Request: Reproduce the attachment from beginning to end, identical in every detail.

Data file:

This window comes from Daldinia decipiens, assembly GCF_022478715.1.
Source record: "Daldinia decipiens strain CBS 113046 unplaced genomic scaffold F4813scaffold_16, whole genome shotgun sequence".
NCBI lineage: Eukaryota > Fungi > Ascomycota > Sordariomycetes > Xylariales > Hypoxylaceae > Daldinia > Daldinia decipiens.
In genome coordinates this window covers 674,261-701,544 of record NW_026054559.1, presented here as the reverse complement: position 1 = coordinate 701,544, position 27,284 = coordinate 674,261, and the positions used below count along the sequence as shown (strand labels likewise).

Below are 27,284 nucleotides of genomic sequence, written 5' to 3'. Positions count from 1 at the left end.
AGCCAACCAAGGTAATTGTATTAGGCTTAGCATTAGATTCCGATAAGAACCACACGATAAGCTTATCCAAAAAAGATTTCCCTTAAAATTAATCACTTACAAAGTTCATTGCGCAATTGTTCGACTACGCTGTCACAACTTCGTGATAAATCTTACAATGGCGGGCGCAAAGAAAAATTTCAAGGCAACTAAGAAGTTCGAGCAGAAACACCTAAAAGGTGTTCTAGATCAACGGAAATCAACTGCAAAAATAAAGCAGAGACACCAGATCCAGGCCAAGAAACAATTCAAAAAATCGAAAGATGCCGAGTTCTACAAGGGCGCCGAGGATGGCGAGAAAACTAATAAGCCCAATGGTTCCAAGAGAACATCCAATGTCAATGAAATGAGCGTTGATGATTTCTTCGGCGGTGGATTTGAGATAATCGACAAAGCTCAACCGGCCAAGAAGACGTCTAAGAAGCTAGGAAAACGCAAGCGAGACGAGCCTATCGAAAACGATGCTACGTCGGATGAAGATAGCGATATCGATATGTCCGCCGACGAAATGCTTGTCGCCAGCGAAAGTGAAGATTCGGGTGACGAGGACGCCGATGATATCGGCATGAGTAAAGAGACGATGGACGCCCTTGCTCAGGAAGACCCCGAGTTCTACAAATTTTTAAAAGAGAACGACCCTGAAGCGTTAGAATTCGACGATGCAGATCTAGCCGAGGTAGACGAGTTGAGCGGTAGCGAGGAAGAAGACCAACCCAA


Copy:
This window comes from Daldinia decipiens, assembly GCF_022478715.1.
Source record: "Daldinia decipiens strain CBS 113046 unplaced genomic scaffold F4813scaffold_16, whole genome shotgun sequence".
NCBI lineage: Eukaryota > Fungi > Ascomycota > Sordariomycetes > Xylariales > Hypoxylaceae > Daldinia > Daldinia decipiens.
In genome coordinates this window covers 674,261-701,544 of record NW_026054559.1, presented here as the reverse complement: position 1 = coordinate 701,544, position 27,284 = coordinate 674,261, and the positions used below count along the sequence as shown (strand labels likewise).

Below are 27,284 nucleotides of genomic sequence, written 5' to 3'. Positions count from 1 at the left end.
AGCCAACCAAGGTAATTGTATTAGGCTTAGCATTAGATTCCGATAAGAACCACACGATAAGCTTATCCAAAAAAGATTTCCCTTAAAATTAATCACTTACAAAGTTCATTGCGCAATTGTTCGACTACGCTGTCACAACTTCGTGATAAATCTTACAATGGCGGGCGCAAAGAAAAATTTCAAGGCAACTAAGAAGTTCGAGCAGAAACACCTAAAAGGTGTTCTAGATCAACGGAAATCAACTGCAAAAATAAAGCAGAGACACCAGATCCAGGCCAAGAAACAATTCAAAAAATCGAAAGATGCCGAGTTCTACAAGGGCGCCGAGGATGGCGAGAAAACTAATAAGCCCAATGGTTCCAAGAGAACATCCAATGTCAATGAAATGAGCGTTGATGATTTCTTCGGCGGTGGATTTGAGATAATCGACAAAGCTCAACCGGCCAAGAAGACGTCTAAGAAGCTAGGAAAACGCAAGCGAGACGAGCCTATCGAAAACGATGCTACGTCGGATGAAGATAGCGATATCGATATGTCCGCCGACGAAATGCTTGTCGCCAGCGAAAGTGAAGATTCGGGTGACGAGGACGCCGATGATATCGGCATGAGTAAAGAGACGATGGACGCCCTTGCTCAGGAAGACCCCGAGTTCTACAAATTTTTAAAAGAGAACGACCCTGAAGCGTTAGAATTCGACGATGCAGATCTAGCCGAGGTAGACGAGTTGAGCGGTAGCGAGGAAGAAGACCAACCCAA